The new submarine was named Audacious in a traditional ceremony at the BAE Systems shipyard in Barrow-in-Furness.

Lady Elizabeth Jones, the wife of First Sea Lord Admiral Sir Philip Jones, formally christened the submarine.

The naming ceremony of the 7,400 tonne nuclear submarine took place in front of thousands of people, including members of BAE Systems workforce who have built her and the Royal Navy submariners who will serve on board.

Defence Minister Harriett Baldwin said:

“HMS Audacious is the fourth in our fleet of Astute Class submarines, the largest and most advanced attack submarines in service with the Royal Navy, already providing unprecedented levels of stealth and attack capability across the world.”

According to a press release, the ceremony comes almost a year to the day since the third Astute submarine, HMS Artful, was officially handed over to the Royal Navy.

“HMS Audacious will now stay inside the Devonshire Dock Hall in Barrow for final work to be undertaken on her, before being launched next year for testing and commissioning of the boat’s systems. Alongside Audacious in the Dock Hall, the fifth (Anson), sixth (Agamemnon) and the un-named seventh Astute submarines are all at various stages of their build schedules.”

First Sea Lord Admiral Sir Philip Jones said:

“Today’s naming ceremony for HMS Audacious adds another world-beating nuclear submarine to the already formidable Astute class. 

Ahead of her, HMS Astute, Ambush and Artful are already contributing to operations and are well placed to protect both the Queen Elizabeth-class aircraft carriers and the Continuous At Sea Deterrent.

The nuclear submarine remains the hallmark of a first rate maritime power: Audacious, and the men and women of the Royal Navy submarine service, will give the UK a decisive advantage for decades to come.”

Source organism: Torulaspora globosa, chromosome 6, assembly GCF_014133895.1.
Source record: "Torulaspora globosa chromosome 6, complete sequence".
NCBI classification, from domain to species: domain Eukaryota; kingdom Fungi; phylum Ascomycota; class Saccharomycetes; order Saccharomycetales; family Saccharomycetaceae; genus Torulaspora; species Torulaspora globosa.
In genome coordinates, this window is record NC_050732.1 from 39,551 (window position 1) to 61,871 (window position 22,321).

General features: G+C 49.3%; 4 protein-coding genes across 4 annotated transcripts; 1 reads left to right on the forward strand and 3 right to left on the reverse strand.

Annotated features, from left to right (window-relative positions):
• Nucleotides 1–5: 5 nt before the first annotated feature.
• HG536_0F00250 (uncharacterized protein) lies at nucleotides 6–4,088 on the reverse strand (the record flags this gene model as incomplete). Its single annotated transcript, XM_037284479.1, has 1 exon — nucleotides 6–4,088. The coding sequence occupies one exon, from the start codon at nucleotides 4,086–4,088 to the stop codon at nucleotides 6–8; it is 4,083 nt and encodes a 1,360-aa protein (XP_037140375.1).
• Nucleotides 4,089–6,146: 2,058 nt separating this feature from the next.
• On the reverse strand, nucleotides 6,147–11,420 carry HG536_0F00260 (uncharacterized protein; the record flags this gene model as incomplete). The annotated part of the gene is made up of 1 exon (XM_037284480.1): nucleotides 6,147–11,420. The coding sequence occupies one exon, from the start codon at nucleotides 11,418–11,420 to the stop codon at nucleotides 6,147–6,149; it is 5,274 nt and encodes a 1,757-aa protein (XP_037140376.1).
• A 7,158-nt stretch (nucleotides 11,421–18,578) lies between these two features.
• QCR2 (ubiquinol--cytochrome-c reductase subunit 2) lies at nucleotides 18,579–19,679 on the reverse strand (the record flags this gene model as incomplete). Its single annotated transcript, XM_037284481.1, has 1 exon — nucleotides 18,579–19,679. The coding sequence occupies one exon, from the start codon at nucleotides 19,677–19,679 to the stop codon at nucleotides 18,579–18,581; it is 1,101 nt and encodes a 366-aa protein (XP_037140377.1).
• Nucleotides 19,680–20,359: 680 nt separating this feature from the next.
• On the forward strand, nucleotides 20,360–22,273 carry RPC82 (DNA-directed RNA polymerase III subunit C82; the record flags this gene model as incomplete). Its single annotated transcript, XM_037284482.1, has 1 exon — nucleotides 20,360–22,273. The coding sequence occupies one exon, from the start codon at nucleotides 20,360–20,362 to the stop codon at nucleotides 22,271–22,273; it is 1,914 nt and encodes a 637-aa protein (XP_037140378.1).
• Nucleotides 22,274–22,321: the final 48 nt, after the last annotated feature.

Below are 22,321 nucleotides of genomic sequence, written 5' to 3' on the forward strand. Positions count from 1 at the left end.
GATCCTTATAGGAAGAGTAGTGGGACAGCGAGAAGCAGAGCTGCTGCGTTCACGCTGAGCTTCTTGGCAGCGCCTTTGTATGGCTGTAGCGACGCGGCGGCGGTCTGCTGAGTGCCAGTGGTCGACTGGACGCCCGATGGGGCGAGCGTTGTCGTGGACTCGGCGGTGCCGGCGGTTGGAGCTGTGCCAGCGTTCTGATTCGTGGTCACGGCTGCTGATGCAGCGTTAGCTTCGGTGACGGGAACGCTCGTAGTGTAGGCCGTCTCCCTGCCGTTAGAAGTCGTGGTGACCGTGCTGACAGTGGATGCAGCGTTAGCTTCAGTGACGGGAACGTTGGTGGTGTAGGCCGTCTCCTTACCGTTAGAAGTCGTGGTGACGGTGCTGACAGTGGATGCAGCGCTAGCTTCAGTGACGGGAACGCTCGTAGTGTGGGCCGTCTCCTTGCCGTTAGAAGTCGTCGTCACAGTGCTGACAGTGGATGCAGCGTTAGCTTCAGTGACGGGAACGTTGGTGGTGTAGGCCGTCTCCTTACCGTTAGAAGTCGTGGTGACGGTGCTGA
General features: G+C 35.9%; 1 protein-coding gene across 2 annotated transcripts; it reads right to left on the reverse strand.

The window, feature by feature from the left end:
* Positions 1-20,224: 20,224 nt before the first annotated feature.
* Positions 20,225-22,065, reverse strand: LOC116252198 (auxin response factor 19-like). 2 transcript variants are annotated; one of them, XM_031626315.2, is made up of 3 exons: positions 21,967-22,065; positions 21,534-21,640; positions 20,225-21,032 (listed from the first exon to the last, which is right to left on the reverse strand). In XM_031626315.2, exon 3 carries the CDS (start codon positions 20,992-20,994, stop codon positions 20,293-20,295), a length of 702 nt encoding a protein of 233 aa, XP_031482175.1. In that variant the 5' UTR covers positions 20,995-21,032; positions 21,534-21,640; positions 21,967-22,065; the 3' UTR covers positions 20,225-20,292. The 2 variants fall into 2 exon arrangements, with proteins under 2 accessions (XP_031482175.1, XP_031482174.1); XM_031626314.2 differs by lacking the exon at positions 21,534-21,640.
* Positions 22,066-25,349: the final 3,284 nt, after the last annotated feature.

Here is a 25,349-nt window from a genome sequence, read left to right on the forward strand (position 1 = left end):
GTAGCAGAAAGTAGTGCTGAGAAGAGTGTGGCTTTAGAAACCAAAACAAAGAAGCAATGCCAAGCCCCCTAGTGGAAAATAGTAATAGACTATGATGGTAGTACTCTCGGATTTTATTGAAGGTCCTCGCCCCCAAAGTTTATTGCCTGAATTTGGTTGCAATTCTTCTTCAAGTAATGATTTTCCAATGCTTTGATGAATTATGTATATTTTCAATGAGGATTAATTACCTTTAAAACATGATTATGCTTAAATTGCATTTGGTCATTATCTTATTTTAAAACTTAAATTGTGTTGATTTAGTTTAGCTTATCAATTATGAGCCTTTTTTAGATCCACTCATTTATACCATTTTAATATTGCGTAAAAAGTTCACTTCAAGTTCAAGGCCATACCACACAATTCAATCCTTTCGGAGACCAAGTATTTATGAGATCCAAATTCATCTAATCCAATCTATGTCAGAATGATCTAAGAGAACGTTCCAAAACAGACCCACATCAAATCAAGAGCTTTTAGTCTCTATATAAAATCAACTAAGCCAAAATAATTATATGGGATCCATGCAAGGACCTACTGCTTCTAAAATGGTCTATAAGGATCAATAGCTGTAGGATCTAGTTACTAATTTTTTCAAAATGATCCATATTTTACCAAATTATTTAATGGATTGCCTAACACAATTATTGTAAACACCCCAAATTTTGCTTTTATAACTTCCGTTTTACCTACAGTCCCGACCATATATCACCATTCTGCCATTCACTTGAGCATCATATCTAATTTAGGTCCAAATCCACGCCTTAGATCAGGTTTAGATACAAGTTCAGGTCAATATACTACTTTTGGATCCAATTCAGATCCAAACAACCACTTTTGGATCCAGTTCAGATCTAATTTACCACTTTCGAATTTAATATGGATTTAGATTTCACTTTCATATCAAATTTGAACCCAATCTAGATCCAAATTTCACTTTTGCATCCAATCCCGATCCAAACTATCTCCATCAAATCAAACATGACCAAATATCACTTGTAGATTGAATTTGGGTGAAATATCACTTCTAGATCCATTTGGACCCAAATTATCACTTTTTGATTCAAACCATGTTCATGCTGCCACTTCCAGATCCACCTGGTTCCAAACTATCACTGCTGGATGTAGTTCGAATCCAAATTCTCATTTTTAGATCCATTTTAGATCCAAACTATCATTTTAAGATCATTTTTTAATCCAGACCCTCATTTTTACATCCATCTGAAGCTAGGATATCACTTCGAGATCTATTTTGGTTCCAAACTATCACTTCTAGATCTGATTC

The Astute Class is being built by BAE Systems, which employs around 8,000 people in its Submarines business, including those that work on the Astute programme, with thousands more working in the UK submarine supply chain. BAE Systems is also the industrial lead for the Dreadnought programme, the Royal Navy’s next generation of nuclear deterrent submarines.

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Douglas
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Douglas

Any ideas what the 7th one will be called?

Gerard
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Gerard

Previously planned.

Brian
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Brian

HMS Ajax according to wikipedia

https://en.wikipedia.org/wiki/HMS_Ajax_(S125)

Jack
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There can be no doubt that the Astute class submarines will be one of the UK’s strongest military assets for years to come. Ironically most of the work they will do will go unseen. No other European nation can come close to this. In the near future we will have the ability to put to see a full size carrier group with a couple of 5th gen fighters and these sub’s as part of that group.

Dave B Philips
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Dave B Philips

I agree, The Astute class submarine is our best naval asset… However, this is the UK Armed Forces future, excellent capability on one hand but glaring holes on the other.

Mac
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Mac

With the exception of the US, every other country on the planet has ‘glaring holes’ in their defence capability.

Dave B Philips
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Dave B Philips